Assam, West Bengal and Rajasthan to kick-off pilot project
The Supreme Court on Tuesday laid down the first step for sparing children and victims of trafficking the trauma of travelling long distances, often to courts located in the very places of their suffering, to testify as witnesses in trial.
A Bench led by Justice L. Nageswara Rao agreed with the recommendation of its amicus curiae, advocate Gaurav Agrawal, to provide secure and in-camera videoconferencing facilities to human trafficking victims, many of whom may be living in remote places in other States.
The Bench directed the States of Assam, West Bengal and Rajasthan to kick-off a ‘pilot project’ and implement the recommendations of Mr. Agrawal in at least one district each.
The court said though the pandemic triggered the need to find an alternative way for children and other vulnerable victims to testify in court as witnesses, Mr. Agrawal’s practical suggestion hardly involves huge costs and could be made a permanent norm for recording the testimonies of children/victims of human trafficking in cases which are of inter-State, inter-city or inter-district jurisdiction.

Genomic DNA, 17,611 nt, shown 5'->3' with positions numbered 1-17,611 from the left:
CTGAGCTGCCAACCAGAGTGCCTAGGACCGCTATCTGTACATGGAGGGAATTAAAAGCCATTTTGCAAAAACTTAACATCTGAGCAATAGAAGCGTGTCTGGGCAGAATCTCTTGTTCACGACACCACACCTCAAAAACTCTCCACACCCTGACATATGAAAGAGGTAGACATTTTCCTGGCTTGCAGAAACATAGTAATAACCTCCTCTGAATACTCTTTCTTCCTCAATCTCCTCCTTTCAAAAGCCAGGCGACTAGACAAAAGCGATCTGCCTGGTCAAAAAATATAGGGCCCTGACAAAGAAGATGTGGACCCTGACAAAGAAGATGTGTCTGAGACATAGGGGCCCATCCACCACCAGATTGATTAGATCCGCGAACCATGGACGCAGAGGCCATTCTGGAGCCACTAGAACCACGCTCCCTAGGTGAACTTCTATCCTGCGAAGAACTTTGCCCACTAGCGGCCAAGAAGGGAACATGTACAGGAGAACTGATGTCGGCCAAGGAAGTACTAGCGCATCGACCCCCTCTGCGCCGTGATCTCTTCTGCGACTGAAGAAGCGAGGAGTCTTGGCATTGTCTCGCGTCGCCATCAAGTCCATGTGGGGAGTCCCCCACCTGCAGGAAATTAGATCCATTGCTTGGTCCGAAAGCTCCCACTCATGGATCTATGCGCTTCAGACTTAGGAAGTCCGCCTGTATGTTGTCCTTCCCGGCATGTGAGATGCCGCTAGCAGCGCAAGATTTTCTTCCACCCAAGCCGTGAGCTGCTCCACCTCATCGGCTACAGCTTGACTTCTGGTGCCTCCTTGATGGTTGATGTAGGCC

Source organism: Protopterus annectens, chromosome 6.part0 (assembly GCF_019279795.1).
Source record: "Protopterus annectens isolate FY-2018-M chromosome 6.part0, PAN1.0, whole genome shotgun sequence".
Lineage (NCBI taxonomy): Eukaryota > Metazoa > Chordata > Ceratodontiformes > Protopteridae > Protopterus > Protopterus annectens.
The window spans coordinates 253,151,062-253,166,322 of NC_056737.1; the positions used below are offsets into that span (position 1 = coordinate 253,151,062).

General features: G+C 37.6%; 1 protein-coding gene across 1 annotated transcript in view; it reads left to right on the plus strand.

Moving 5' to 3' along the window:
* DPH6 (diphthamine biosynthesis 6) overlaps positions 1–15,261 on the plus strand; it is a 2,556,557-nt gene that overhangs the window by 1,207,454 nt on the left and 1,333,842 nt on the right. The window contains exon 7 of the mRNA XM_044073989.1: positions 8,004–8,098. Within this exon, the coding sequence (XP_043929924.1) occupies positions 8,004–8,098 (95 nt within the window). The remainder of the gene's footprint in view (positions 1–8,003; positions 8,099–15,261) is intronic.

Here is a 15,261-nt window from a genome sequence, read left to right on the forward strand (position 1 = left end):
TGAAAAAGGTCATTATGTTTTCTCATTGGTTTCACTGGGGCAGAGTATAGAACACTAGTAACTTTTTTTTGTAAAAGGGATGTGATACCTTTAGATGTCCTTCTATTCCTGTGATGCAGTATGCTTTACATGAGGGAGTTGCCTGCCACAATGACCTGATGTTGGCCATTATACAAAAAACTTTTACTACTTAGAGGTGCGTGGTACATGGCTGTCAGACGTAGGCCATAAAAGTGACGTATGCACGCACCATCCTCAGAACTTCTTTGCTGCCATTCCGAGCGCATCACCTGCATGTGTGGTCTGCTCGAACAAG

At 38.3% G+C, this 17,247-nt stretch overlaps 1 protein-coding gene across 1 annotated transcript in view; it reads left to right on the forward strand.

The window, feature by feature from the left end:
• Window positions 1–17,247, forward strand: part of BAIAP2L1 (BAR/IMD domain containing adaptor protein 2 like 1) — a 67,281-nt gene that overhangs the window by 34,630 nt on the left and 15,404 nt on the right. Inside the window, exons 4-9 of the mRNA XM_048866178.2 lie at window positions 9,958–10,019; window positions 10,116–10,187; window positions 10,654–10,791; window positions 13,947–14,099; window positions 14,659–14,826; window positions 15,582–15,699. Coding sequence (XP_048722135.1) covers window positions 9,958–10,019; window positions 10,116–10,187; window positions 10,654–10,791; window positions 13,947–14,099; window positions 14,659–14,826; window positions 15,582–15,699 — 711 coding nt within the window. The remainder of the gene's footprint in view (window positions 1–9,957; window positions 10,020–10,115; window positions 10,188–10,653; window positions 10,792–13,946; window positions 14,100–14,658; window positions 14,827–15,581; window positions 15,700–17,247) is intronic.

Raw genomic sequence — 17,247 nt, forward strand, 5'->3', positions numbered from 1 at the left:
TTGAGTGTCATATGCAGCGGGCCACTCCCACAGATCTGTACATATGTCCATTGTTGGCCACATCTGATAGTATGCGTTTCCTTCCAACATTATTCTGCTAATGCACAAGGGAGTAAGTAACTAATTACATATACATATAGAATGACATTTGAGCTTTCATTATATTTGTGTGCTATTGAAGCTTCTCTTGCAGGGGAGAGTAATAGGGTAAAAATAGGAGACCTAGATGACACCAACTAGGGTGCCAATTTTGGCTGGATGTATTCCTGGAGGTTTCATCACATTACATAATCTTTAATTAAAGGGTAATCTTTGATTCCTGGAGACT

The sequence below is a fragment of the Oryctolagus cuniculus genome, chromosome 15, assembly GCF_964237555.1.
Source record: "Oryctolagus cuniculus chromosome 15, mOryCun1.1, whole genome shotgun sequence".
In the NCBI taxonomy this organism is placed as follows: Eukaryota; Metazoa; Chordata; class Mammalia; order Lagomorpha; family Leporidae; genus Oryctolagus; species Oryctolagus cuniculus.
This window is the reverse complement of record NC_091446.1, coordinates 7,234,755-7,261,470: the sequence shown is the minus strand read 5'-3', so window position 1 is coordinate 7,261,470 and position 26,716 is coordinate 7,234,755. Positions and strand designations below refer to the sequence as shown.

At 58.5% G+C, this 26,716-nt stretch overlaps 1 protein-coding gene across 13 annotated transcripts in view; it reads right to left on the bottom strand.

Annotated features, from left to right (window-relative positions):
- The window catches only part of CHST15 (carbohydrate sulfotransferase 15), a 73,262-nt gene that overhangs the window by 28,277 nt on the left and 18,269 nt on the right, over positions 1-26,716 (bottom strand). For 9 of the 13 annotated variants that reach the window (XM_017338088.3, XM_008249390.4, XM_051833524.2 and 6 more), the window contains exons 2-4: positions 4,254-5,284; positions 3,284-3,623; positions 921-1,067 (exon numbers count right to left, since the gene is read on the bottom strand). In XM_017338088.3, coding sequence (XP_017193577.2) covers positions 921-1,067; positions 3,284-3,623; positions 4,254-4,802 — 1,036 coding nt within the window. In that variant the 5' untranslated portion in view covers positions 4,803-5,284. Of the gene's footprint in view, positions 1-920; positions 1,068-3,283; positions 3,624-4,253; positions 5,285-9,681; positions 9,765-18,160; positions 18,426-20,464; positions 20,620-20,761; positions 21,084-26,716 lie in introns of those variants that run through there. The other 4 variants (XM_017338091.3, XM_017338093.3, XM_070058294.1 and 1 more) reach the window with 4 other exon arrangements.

The court further directed other States to provide information relating to the number of children/victims of human trafficking who are required to depose in courts at places outside their native States.
Meanwhile, the court suggested that the video conferencing facility could be set up at a government building at the nearest point of choice convenient for the victims/children to testify. Mr. Agrawal offered to discuss with the legal services authorities of various States to draw up a list of retired judicial officers with experience in such cases to act as “remote point coordinators”.
The court listed the case for further hearing in January.
Source: The Hindu. New Delhi